Is Masing trying to say he wants to be the Resettlement Minister, if he expects Taib to give clearance to creating the post? Masing’s call has apparently been inspired by a recent trip to see the world’s biggest dam, China’s Three Gorges Dam: “…the project involved the resettlement of one million inhabitants and it has been done well because the resettlement budget took up as high as 45 percent of the construction cost.”

Perhaps Masing has missed the point. The fact is, the high budget allocation for resettlement in the Three Gorges dam is expected because these relocated people are on such a massive scale – one million people, as the Chinese government says, while other estimates vary between 1.3 and two million people, moved because their homes have been flooded by the rising water of the reservoir. There was no mention of the QUALITY of the resettlement in the new site: the landscape and vegetation, the land that is planted with trees and other crops, the flowing rivers, the historical and cultural sites and artefacts, as found in the ancestral villages of people forced to move in order to make way for the dam project.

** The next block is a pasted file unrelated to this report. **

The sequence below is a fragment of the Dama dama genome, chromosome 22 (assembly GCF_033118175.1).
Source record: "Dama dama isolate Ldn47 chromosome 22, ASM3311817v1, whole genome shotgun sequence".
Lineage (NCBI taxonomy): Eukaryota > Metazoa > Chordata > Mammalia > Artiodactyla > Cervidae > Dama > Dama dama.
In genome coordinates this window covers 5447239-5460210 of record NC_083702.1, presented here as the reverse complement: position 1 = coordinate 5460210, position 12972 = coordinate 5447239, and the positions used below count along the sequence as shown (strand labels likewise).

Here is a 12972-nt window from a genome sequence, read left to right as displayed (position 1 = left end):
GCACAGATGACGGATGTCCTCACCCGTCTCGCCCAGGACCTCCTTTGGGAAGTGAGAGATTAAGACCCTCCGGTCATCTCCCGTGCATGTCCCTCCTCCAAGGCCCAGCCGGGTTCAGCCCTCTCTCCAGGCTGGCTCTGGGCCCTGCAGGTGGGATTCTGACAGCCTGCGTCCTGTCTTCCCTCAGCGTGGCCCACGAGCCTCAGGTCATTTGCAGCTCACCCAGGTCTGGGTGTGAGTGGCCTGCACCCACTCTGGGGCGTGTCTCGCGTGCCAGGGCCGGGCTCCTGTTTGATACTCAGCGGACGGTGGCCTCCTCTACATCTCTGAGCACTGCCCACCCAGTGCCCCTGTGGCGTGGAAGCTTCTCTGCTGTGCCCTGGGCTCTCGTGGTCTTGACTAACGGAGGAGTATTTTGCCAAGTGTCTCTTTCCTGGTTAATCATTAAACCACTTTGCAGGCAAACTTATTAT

This writer has, for over two decades, followed closely the issue of dam-induced displacement and resettlement worldwide and it is hardly surprising why governments and dam proponents look favourably on resettlement they approved, often backed by ‘positive’ findings of their appointed experts. The pros and cons of resettlement, especially forced resettlement, are complicated and will continue to be debated long after the project is complete. Meanwhile, the most critical actors and the most affected, particularly indigenous peoples and women, remain largely absent from public decision-making in policies and programmes.

Clearly, in Sarawak’s case, even as a significant number of the state’s population continues to have no access to electricity, Taib is encouraged to play the role for which he is best suited – ‘developing the natives’ ‘idle’ lands’ via ‘development’ projects like mega-dams.

* For readers unfamiliar with the Bakun Dam debates, the Fact Finding Mission report of The Coalition of Concerned NGOs on Bakun, may 1999, is a ‘must read’ – it highlights in a very human way the causes and consequences of the Bakun resettlement from the point of view of the affected indigenous peoples. Enquire from Suara Rakyat Malaysia (Suaram), the human rights non-government organisation (NGO), email:suaram@suaram.net